There is a lot going on here that is worth checking out. I would have liked to see a little more attention paid to the horror elements, but that might well have been a function of its micro-budget. This could easily end up being a cult classic and inspire a franchise of its own. I enjoyed the heck out of this – and if you like a good horror movie with a good dose of comedy and killer indie rock music, you might just agree with me.

REASONS TO SEE: The music is actually really good. Peckerhead is kind of a sweet guy.
REASONS TO AVOID: The dialogue is occasionally awkward and a bit indie-snooty.
FAMILY VALUES:  There is all sorts of violence, profanity, gore and some adult images.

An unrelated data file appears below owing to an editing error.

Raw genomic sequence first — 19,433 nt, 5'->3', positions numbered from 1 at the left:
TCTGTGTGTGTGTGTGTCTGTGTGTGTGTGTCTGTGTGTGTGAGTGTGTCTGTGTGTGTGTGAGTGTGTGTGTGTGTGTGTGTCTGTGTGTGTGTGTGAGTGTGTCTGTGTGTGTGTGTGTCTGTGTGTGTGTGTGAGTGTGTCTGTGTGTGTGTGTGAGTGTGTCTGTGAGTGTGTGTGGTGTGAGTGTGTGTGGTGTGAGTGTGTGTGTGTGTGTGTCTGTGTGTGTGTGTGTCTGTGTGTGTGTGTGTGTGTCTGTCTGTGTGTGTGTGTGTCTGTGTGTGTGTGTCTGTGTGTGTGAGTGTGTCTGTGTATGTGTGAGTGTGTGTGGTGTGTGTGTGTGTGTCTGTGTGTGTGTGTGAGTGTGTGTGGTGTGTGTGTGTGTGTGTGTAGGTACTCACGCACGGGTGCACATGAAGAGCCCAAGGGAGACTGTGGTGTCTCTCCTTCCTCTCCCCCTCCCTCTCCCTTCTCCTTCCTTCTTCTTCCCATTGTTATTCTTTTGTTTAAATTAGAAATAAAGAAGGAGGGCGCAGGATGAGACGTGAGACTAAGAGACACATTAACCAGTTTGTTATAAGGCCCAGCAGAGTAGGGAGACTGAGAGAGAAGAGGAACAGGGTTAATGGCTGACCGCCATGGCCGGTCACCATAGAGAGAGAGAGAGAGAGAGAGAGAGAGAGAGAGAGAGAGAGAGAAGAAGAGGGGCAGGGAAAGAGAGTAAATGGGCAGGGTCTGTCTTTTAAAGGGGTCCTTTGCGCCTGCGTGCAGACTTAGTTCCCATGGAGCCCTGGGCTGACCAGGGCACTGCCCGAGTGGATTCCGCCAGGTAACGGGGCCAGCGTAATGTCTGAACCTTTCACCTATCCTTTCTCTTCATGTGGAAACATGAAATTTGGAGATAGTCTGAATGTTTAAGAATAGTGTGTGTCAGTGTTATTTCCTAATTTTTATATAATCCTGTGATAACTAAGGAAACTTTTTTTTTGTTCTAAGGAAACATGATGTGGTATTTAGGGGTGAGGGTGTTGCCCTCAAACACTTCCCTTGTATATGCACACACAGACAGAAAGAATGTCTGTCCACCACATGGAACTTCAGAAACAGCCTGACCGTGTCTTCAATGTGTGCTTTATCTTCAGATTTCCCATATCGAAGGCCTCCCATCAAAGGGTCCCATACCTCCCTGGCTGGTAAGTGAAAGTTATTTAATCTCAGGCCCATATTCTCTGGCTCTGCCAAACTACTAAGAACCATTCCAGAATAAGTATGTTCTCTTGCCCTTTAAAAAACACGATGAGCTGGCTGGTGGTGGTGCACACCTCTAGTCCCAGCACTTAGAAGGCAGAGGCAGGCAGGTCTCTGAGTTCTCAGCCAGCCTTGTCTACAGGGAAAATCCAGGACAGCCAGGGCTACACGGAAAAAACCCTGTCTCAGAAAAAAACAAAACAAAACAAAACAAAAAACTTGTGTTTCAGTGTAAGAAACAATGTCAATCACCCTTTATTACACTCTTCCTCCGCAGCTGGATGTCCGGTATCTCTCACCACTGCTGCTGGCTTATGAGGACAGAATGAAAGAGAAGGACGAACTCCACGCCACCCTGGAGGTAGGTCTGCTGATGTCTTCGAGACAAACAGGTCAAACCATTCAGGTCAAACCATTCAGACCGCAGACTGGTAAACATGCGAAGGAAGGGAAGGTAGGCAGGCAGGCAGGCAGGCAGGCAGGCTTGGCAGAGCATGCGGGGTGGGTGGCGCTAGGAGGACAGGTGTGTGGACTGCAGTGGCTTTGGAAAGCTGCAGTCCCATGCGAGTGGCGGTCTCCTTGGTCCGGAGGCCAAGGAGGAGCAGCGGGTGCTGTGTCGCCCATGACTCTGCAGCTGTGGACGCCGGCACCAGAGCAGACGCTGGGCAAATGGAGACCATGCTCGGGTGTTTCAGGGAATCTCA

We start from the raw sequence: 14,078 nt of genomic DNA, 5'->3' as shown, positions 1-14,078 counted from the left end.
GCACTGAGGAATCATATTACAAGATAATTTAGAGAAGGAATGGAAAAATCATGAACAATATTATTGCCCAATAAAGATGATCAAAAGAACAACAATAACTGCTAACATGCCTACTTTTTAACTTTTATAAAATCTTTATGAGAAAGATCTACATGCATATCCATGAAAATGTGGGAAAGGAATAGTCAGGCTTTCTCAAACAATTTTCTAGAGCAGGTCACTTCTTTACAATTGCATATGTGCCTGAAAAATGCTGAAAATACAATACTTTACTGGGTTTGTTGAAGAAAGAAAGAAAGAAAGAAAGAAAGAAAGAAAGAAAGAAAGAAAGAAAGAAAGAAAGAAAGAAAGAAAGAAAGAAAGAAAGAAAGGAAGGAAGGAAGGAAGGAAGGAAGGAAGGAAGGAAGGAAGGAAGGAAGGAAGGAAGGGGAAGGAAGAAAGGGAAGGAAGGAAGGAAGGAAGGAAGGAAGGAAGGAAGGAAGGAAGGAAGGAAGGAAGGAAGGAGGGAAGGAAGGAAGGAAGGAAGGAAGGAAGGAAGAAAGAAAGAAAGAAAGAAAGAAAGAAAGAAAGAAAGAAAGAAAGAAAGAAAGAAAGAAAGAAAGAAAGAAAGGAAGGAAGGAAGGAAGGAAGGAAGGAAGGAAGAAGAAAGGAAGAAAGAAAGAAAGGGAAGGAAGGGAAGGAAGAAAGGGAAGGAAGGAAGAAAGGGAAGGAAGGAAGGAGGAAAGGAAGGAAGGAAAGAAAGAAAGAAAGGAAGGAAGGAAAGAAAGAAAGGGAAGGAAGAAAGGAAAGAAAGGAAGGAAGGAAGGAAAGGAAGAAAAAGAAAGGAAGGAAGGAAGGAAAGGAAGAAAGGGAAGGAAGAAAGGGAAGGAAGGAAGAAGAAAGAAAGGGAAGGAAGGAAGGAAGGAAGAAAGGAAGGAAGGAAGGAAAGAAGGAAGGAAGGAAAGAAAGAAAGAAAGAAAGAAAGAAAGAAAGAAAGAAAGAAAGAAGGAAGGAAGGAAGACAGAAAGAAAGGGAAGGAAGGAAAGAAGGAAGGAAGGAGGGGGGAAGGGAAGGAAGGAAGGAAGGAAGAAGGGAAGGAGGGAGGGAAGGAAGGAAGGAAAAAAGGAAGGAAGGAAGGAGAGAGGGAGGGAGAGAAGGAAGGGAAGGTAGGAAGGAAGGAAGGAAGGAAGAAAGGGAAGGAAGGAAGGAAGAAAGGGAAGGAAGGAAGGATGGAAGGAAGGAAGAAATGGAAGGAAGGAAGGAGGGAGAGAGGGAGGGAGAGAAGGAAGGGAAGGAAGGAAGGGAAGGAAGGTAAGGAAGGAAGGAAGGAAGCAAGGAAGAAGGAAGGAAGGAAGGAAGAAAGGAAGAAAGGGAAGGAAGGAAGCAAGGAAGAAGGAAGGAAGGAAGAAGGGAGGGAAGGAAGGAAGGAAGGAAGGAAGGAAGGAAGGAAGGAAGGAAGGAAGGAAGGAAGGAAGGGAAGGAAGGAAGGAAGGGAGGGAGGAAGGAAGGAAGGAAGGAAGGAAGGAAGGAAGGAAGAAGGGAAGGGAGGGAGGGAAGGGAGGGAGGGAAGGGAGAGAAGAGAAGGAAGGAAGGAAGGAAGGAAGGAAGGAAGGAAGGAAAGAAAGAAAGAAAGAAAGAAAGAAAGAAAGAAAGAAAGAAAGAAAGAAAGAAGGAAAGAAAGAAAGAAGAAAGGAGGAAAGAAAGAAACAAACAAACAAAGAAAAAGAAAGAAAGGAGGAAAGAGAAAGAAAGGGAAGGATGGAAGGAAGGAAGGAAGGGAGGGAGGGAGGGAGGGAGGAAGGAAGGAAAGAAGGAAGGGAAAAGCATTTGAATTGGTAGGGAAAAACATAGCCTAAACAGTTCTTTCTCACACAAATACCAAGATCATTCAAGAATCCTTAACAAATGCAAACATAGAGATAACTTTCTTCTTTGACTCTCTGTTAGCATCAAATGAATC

TRIVIAL PURSUIT: Riddle is the lone performer in DUH! who plays his own music in the film; he also supplies the guitar for Dominion Rising as well.
BEYOND THE THEATER: Amazon, AppleTV, Fandango Now, Google Play, Microsoft, Redbox, Vudu, YouTube
CRITICAL MASS: As of 8/20/20: Rotten Tomatoes: 100% positive reviews; Metacritic: No score yet.
COMPARISON SHOPPING: CHUD
FINAL RATING: 7.5/10
NEXT: 
Tesla

Easy Does It


Captain America to the rescue!

(2019) Action Comedy (Gravitas) Linda Hamilton, Ben Matheny, Matthew Paul Martinez, Susan Gordon, Cory Dumesnil, John Goodman (voice), Harry Shearer (voice), Bryan Batt, Dwight Henry, Charlie Talbert, Isabel De La Cruz, Catherine Capiello, Turner Crumbley, Dennis Thomas IV, Sophie Howell, Summer Selby, Marnie Morgan, Jacob McManus, Julio Castillo, Carol Ann Scruggs. Directed by Will Addison